I'm urging all my partners in government to track the data ... and to move with urgency. I've heard from so many educators — a teacher whose wife is expecting and he worries about putting her at risk. We've already asked so much of educators. We've asked them to be school nurses and therapists because we haven't made those investments throughout the years in social and emotional wellness support. Now we're asking them to be case workers. ... And might I add that the Senate will not pass the HEROES Act, which provides emergency aid to our K-12 schools to ensure that there is the PPE, the staffing levels [and] the classroom size. So without that emergency aid and without the science and data to support it, I don't see how it is safe to begin with full classroom, in-person learning.
Mathieu: We're having a little bit of trouble with your phone line, Congresswoman, but hopefully we'll be able to hang in there for another minute. I wanted to ask you as well about a report this week that found evidence of systemic racism in schools, the Appleseed Network. It found Black girls in Massachusetts specifically are nearly four times more likely than white girls to be disciplined in school [and] five times more likely to receive at least one out of school suspension. How do we confront these disparities in early education?
Pressley: Well, it's a new report, but not a new problem. I started working on that issue when I was on the Boston City Council, partnering with the National Black Women's Justice Initiative and the founder of that, Dr. Monique Moore, to do evidence-based research. And people might be surprised to learn that, actually, our proportionate rates of discipline, suspension and expulsion borne by Black girls is four times greater than their white peers in Massachusetts and is higher than even Alabama. The Department of Education has nine categories of discipline and Black girls dominate six of them. Just to be clear, this is not because Black girls are acting out more in school than their white peers, it's that for the same behavior, they are penalized and the response is more punitive for them. And sometimes they're missing classroom time simply for how they show up, based on how we wear our hair — how it grows out of our head. So I introduced a bill called the "Ending PUSHOUT Act" to combat the criminalization of Black and brown girls in our schools, to invest ... restorative justice practices, to ensure that our Black girls feel safe in these learning environments and that they can thrive.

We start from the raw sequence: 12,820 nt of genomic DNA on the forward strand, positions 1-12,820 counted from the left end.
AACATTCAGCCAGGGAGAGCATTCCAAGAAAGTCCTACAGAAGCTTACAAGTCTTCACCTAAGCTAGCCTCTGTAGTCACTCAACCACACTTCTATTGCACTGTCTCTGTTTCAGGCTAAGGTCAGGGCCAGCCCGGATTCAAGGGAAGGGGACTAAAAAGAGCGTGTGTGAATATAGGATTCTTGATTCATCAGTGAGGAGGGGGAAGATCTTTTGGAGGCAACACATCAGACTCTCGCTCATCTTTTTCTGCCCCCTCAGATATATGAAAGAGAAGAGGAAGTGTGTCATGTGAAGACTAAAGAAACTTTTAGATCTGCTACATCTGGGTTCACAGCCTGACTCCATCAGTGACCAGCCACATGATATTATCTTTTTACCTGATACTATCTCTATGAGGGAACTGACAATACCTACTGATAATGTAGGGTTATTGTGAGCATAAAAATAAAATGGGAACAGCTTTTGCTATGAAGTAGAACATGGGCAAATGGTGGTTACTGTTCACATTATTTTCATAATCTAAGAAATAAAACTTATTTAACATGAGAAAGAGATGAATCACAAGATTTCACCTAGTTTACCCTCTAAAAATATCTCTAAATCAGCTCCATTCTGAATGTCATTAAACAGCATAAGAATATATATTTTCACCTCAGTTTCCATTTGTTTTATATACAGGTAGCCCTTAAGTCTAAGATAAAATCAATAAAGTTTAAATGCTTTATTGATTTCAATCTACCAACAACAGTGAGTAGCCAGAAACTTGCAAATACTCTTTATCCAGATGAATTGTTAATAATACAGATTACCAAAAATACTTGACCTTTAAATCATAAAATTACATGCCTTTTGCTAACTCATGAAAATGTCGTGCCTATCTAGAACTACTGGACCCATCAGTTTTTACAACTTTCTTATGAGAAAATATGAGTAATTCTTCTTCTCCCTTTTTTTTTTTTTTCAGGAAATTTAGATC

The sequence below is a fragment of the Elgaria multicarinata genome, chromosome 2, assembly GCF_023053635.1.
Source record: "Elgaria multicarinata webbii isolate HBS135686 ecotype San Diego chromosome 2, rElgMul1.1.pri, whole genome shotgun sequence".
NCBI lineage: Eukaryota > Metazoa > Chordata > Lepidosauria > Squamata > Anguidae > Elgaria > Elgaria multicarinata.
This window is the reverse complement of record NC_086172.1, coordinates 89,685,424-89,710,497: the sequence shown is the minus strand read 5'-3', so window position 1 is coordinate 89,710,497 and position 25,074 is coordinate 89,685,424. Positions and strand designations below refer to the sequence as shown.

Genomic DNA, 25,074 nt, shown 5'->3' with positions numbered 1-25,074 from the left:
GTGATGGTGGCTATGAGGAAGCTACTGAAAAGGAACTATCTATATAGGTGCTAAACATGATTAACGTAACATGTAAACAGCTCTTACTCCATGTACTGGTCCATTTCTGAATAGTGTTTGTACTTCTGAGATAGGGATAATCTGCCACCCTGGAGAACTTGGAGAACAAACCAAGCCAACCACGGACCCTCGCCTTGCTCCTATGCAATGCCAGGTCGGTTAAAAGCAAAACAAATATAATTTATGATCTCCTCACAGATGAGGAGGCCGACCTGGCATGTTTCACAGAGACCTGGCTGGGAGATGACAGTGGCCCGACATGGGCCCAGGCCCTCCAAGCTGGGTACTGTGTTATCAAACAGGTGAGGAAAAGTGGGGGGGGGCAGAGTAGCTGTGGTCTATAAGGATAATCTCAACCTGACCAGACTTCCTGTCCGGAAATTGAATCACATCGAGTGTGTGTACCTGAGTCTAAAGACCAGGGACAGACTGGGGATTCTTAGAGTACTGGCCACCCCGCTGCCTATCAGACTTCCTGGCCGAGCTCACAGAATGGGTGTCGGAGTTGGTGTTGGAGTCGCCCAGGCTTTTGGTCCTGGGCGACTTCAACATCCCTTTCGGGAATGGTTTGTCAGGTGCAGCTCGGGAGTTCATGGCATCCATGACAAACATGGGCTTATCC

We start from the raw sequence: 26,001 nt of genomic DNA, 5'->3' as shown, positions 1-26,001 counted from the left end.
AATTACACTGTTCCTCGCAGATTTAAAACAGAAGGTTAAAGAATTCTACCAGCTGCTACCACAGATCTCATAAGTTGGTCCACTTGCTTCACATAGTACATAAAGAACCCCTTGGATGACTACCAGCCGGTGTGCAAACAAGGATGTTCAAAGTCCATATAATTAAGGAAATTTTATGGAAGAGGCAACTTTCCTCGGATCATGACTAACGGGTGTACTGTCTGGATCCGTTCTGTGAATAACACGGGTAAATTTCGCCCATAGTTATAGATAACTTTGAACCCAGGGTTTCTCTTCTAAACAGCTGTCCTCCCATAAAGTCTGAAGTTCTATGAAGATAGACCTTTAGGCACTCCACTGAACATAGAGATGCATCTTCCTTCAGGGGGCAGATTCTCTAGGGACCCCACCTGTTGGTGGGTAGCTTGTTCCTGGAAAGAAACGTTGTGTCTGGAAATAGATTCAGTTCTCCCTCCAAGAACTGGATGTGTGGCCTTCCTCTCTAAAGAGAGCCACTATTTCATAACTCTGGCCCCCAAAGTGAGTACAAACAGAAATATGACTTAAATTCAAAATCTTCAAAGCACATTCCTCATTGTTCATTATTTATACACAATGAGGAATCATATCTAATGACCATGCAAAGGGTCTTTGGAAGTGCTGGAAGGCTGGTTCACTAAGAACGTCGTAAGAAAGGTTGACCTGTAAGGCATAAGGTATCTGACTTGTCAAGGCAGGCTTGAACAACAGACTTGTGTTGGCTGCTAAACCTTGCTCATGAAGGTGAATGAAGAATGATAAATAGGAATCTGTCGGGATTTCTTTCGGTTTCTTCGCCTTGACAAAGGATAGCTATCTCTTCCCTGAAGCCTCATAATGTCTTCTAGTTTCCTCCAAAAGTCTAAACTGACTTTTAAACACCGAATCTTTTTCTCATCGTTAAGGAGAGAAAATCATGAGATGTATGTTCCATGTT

Mathieu: Congresswoman, I'd like to ask you lastly, thousands of people in Massachusetts are unemployed right now; they've lost their jobs or they have been furloughed since the pandemic. Attempts at passing another stimulus have failed again in the Senate. Is there anything Congress can do to help?
Pressley: Well, I'm heading back to Washington. We'll be in legislative session for the next three weeks so that we can do that work. I see it up close and personal in my district every day. I'll tell you the things I'm fighting for: extended unemployment benefits, re-occurring cash payments, the cancelation of student debt to eliminate that bill, canceling our rent and mortgages, [and] moratoriums on evictions and foreclosures because we find ourselves on the precipice of an eviction tsunami. So these are all the things that I'll continue to fight because these are the things that the people that I represent so desperately need. There's just a tsunami of hurt there. Given these three crises — the pandemic, the economic hardship that it has wrought and then against the backdrop of this national reckoning on race to injustice — [it's] challenging times.